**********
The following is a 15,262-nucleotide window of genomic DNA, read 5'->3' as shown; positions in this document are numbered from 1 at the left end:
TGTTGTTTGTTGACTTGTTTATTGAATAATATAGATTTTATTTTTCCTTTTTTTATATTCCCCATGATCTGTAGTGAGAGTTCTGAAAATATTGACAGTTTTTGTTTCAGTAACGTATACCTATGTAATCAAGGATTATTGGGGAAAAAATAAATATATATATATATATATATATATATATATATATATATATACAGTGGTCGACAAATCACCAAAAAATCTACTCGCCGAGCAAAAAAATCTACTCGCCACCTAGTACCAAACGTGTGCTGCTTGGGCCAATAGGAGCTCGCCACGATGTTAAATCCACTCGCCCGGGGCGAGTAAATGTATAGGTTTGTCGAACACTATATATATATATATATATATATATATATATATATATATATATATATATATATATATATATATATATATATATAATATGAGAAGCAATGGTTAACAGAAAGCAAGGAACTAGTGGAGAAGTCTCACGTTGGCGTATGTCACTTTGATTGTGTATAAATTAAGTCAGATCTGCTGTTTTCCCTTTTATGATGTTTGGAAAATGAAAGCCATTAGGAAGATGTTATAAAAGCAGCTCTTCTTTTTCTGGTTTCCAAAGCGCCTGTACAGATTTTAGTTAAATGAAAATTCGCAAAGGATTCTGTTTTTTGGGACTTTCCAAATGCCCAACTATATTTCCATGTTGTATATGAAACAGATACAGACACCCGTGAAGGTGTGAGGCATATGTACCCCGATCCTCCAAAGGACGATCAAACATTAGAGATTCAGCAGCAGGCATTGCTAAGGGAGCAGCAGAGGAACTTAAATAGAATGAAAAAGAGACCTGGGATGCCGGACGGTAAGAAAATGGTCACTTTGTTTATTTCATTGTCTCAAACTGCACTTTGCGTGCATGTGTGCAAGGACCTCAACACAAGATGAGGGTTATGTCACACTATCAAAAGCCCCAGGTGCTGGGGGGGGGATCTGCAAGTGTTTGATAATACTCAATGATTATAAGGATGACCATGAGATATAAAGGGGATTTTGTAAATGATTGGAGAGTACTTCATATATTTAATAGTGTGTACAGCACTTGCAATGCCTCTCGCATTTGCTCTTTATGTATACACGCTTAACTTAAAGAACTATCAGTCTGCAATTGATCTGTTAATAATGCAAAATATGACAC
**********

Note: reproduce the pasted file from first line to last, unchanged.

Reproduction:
The following is a 15,262-nucleotide window of genomic DNA, read 5'->3' as shown; positions in this document are numbered from 1 at the left end:
TGTTGTTTGTTGACTTGTTTATTGAATAATATAGATTTTATTTTTCCTTTTTTTATATTCCCCATGATCTGTAGTGAGAGTTCTGAAAATATTGACAGTTTTTGTTTCAGTAACGTATACCTATGTAATCAAGGATTATTGGGGAAAAAATAAATATATATATATATATATATATATATATATATATATATATACAGTGGTCGACAAATCACCAAAAAATCTACTCGCCGAGCAAAAAAATCTACTCGCCACCTAGTACCAAACGTGTGCTGCTTGGGCCAATAGGAGCTCGCCACGATGTTAAATCCACTCGCCCGGGGCGAGTAAATGTATAGGTTTGTCGAACACTATATATATATATATATATATATATATATATATATATATATATATATATATATATATATATATATATATATATAATATGAGAAGCAATGGTTAACAGAAAGCAAGGAACTAGTGGAGAAGTCTCACGTTGGCGTATGTCACTTTGATTGTGTATAAATTAAGTCAGATCTGCTGTTTTCCCTTTTATGATGTTTGGAAAATGAAAGCCATTAGGAAGATGTTATAAAAGCAGCTCTTCTTTTTCTGGTTTCCAAAGCGCCTGTACAGATTTTAGTTAAATGAAAATTCGCAAAGGATTCTGTTTTTTGGGACTTTCCAAATGCCCAACTATATTTCCATGTTGTATATGAAACAGATACAGACACCCGTGAAGGTGTGAGGCATATGTACCCCGATCCTCCAAAGGACGATCAAACATTAGAGATTCAGCAGCAGGCATTGCTAAGGGAGCAGCAGAGGAACTTAAATAGAATGAAAAAGAGACCTGGGATGCCGGACGGTAAGAAAATGGTCACTTTGTTTATTTCATTGTCTCAAACTGCACTTTGCGTGCATGTGTGCAAGGACCTCAACACAAGATGAGGGTTATGTCACACTATCAAAAGCCCCAGGTGCTGGGGGGGGGATCTGCAAGTGTTTGATAATACTCAATGATTATAAGGATGACCATGAGATATAAAGGGGATTTTGTAAATGATTGGAGAGTACTTCATATATTTAATAGTGTGTACAGCACTTGCAATGCCTCTCGCATTTGCTCTTTATGTATACACGCTTAACTTAAAGAACTATCAGTCTGCAATTGATCTGTTAATAATGCAAAATATGACAC